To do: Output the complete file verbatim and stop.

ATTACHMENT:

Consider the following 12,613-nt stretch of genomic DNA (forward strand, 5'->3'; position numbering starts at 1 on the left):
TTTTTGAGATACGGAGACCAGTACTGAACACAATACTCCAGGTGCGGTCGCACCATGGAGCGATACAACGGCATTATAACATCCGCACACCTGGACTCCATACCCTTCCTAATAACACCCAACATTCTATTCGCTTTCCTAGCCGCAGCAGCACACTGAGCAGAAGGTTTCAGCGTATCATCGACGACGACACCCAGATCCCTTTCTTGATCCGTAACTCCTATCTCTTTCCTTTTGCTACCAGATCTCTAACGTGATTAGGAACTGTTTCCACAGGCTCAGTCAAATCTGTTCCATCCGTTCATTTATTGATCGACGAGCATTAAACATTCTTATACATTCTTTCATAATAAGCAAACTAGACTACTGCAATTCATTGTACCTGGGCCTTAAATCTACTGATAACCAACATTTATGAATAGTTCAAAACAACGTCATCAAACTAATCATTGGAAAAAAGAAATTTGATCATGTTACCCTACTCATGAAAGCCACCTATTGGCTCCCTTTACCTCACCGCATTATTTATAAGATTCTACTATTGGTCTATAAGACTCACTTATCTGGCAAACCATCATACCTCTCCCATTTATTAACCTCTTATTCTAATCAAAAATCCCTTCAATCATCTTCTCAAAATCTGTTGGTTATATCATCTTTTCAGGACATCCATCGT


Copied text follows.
Consider the following 12,613-nt stretch of genomic DNA (forward strand, 5'->3'; position numbering starts at 1 on the left):
TTTTTGAGATACGGAGACCAGTACTGAACACAATACTCCAGGTGCGGTCGCACCATGGAGCGATACAACGGCATTATAACATCCGCACACCTGGACTCCATACCCTTCCTAATAACACCCAACATTCTATTCGCTTTCCTAGCCGCAGCAGCACACTGAGCAGAAGGTTTCAGCGTATCATCGACGACGACACCCAGATCCCTTTCTTGATCCGTAACTCCTATCTCTTTCCTTTTGCTACCAGATCTCTAACGTGATTAGGAACTGTTTCCACAGGCTCAGTCAAATCTGTTCCATCCGTTCATTTATTGATCGACGAGCATTAAACATTCTTATACATTCTTTCATAATAAGCAAACTAGACTACTGCAATTCATTGTACCTGGGCCTTAAATCTACTGATAACCAACATTTATGAATAGTTCAAAACAACGTCATCAAACTAATCATTGGAAAAAAGAAATTTGATCATGTTACCCTACTCATGAAAGCCACCTATTGGCTCCCTTTACCTCACCGCATTATTTATAAGATTCTACTATTGGTCTATAAGACTCACTTATCTGGCAAACCATCATACCTCTCCCATTTATTAACCTCTTATTCTAATCAAAAATCCCTTCAATCATCTTCTCAAAATCTGTTGGTTATATCATCTTTTCAGGACATCCATCGT